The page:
NASA Captures “EPIC” Earth Image (click on photos to enlarge)
Has mankind really driven the planet to the edge of a catastrophic crash of life? Is greed blinding us to what is right in front of our faces? Some would say maybe these claims are a little too reactionary. Okay, so a bit of Florida gets wet, and maybe some people will have to move inland. Can’t science just come up with new technologies to solve the dilemmas we face? Does industry just need to develop a practical and economical electric car? What would happen if we just did “business as usual”? The claims of doom are a bit extreme and, if we accept them at face value, they are really inconvenient to living our lives. What is science telling us about what is happening right now, what we face in the very near future, and what can be done to avoid it?
Earth really is exceptional. From our naturalist point of view, this planet’s life is unimaginably beautiful and breath-takingly diverse. But it doesn’t take a genius to see that Earth’s abundance and diversity is disappearing. There is a point at which this decline becomes mass extinction, and that point is much closer than you may think. Our own survival is indeed inextricably tied to the health of our world. If we expect science to save us, then we need to listen to what science is telling us. Continue reading →
A Mountain Garter Snake captures a California Vole.
We’ve written before about the featherless joys of birding (Desert Bighorn Sheep, Western Zebra-tailed Lizard) – those occasions when being out birding puts us in the right place to see other animals doing what they do. So on a recent Sea & Sage Audubon trip to the eastern Sierra Nevada, we were treated to the spectacle of a garter snake that had just captured a vole.
During a recent visit from family, we took the famous Palm Springs Aerial Tram up to Mountain Station (see photo of Mountain Station here), the entrance to Mt. San Jacinto State Park. The ride is quite dramatic. It rises 6000 feet from a dry desert bottom to 8516 feet at Mountain Station, in under 15 minutes. The Swiss-made aerial tram cars have a rotating floor so that passengers get the full panorama during their climb without jostling for position. Once you arrive at Mountain Station, you have a choice of activities. You can visit the gift shop, catch a snack or a meal at the Peaks Restaurant. Alternatively, exit into Long Valley and take some of the hiking trails in the state park. We ended up doing all three of those. Continue reading →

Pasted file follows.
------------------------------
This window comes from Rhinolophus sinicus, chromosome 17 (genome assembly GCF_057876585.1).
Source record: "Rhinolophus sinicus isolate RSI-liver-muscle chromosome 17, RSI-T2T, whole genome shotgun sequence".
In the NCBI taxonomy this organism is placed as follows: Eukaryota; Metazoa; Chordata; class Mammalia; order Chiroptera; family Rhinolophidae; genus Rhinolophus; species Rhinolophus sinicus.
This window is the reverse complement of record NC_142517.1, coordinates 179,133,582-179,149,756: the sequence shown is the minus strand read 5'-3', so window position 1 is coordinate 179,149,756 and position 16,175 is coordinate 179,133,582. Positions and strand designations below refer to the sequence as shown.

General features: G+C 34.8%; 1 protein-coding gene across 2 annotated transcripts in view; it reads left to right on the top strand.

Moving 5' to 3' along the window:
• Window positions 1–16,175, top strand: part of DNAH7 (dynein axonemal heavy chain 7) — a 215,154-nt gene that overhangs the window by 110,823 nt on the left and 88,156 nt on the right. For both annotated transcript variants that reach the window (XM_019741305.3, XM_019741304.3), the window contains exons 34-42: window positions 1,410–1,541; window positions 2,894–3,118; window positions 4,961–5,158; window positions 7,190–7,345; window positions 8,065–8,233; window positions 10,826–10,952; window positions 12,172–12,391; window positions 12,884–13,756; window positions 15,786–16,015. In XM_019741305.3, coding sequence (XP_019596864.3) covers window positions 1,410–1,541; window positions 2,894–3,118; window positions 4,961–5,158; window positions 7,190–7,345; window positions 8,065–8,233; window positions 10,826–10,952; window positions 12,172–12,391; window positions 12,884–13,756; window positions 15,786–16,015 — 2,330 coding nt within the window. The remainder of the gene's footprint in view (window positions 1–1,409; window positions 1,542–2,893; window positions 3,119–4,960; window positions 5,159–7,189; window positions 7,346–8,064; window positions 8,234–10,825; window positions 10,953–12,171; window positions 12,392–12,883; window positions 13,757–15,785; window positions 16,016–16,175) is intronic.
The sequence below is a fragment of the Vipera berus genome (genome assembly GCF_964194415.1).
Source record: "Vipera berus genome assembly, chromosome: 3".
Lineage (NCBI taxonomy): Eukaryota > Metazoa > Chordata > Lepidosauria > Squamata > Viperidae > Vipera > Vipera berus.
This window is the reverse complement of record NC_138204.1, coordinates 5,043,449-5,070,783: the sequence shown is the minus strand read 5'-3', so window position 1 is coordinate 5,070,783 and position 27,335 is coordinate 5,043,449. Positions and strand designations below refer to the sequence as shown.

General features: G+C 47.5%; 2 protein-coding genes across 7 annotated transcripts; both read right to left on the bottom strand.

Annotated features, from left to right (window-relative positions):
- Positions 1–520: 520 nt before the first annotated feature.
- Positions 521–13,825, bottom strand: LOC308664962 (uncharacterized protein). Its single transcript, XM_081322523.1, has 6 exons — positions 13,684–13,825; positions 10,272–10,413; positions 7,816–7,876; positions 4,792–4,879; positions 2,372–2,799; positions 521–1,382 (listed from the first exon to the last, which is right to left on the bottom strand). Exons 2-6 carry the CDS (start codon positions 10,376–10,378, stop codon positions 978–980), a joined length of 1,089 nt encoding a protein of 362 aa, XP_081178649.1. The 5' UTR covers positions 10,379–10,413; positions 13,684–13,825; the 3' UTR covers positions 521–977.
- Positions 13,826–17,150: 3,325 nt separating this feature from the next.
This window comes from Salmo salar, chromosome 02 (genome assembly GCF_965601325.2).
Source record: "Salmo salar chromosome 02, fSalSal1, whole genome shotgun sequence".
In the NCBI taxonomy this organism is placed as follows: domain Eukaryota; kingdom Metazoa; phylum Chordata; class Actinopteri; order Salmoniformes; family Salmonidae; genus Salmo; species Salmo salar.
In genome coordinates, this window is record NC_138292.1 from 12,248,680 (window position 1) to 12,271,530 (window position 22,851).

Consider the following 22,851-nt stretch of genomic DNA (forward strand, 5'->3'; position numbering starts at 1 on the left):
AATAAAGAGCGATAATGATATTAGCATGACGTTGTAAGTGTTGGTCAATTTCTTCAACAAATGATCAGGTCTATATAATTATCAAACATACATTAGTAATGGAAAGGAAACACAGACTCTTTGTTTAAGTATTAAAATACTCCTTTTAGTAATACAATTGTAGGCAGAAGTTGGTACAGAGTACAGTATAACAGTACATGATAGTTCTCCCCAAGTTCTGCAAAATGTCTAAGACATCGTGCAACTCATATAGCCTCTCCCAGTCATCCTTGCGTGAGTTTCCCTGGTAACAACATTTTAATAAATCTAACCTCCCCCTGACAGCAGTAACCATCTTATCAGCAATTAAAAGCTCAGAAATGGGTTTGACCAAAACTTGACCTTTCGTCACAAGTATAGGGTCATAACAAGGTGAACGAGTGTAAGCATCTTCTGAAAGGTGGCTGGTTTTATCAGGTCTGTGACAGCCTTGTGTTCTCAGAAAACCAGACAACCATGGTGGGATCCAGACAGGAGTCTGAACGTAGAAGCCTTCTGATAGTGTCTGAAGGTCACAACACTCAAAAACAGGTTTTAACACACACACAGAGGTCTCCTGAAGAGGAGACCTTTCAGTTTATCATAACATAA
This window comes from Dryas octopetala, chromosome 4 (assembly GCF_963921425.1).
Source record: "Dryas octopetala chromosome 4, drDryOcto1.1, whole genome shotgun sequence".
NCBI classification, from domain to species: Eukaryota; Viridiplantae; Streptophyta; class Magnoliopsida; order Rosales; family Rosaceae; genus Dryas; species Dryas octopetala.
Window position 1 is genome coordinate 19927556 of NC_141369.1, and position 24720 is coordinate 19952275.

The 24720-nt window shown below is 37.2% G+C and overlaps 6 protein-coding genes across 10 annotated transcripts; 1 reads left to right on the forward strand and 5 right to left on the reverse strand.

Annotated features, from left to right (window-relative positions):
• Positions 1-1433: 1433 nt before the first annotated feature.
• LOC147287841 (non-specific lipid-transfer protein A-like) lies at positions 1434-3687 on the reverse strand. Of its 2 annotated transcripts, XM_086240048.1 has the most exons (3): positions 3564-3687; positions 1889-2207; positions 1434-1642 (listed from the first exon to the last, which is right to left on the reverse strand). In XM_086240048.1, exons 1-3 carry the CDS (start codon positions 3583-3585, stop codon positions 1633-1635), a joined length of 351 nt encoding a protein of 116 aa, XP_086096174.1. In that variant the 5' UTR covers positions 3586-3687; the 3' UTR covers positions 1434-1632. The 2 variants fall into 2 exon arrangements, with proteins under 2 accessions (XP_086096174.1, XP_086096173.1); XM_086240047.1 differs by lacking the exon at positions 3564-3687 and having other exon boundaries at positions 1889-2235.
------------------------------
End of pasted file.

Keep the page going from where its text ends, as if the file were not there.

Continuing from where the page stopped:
Pacific-slope Flycatcher at Butterbredt Spring in the northwest Mojave
We made a May 18th run up to the migrant traps of the northwest Mojave and southern Kern County recently. It was probably a bit early for such a trip, but there wasn’t much going on down in Orange County. And you never know what you will find up there. We left at an ungodly hour and arrived at Butterbredt Spring, the Audubon California Kern River Preserve, shortly after dawn. It wasn’t a great day for it: the wind was whipping at a steady 25 mph. But even on the road in from Jawbone Canyon, we could see lots of birds on the move. Despite the blow, Wilson’s Warblers, Swainson’s Thrushes and flycatchers were crossing the road in droves. They stayed low to the ground, contour flying out over the open desert hills.
The preserve itself was simply alive with birds. We saw 5 species of warbler, 9 species of flycatcher and assorted passerines, like Lazuli Buntings and Black-headed Grosbeaks. One great thing about a morning like this is the chance to study difficult species like the (Empidonax) flycatchers. It’s always nice to have a chance to compare and contrast this difficult group in terms of their structural differences. We recorded five species of Empids that day, with Pacific-slope and Willow Flycatchers being the most common. A few Hammond’s, Dusky and Gray Flycatchers put in an appearance as well. We also had great looks at Olive-sided Flycatchers and Western Wood-Pewees (photo) together. Watching these similar species side-by-side at close range made their structural differences much easier to see. Listening to them talk, particularly the two commonest Empid species, was also a pleasure. Continue reading →
Birdless joys of birding occur when a birding trip turns up other cool animals (see Featherless Joy of Birding). On a previous birding trip to the East Mojave Preserve we had an opportunity for photographing interesting non-avian critters. At the Baker Sewer Ponds, we encountered this male Western Zebra-tailed Lizard – females lack the black bands on the belly.
The Western Zebra-tailed Lizard lives in the Mojave and Colorado Deserts and the Great Basin. It is diurnal and forages for insects and smaller lizards except during extreme heat. When not taking refuge in the shade, it maintains only minimal contact with the ground. As seen in this photo, only the vent and heels are touching the sand. Zebra-taileds will occasionally take this a step farther and stand on only two feet at a time.
When they are scurrying around (25+ mph), Western Zebra-tailed Lizards curl their tails over their backs like a scorpion. Sometimes they use only their hind feet. They usually don’t allow close approach. I took this photo from a distance of about 40′. I used a point and shoot camera through a Kowa TSN-884 spotting scope with their new TE-11WZ 25-60x wide angle zoom eyepiece. The zoom features two elements of Extra-low Dispersion (ED) glass. This is an innovation in Kowa eyepieces which improves contrast and sharpness by further reducing chromatic aberration.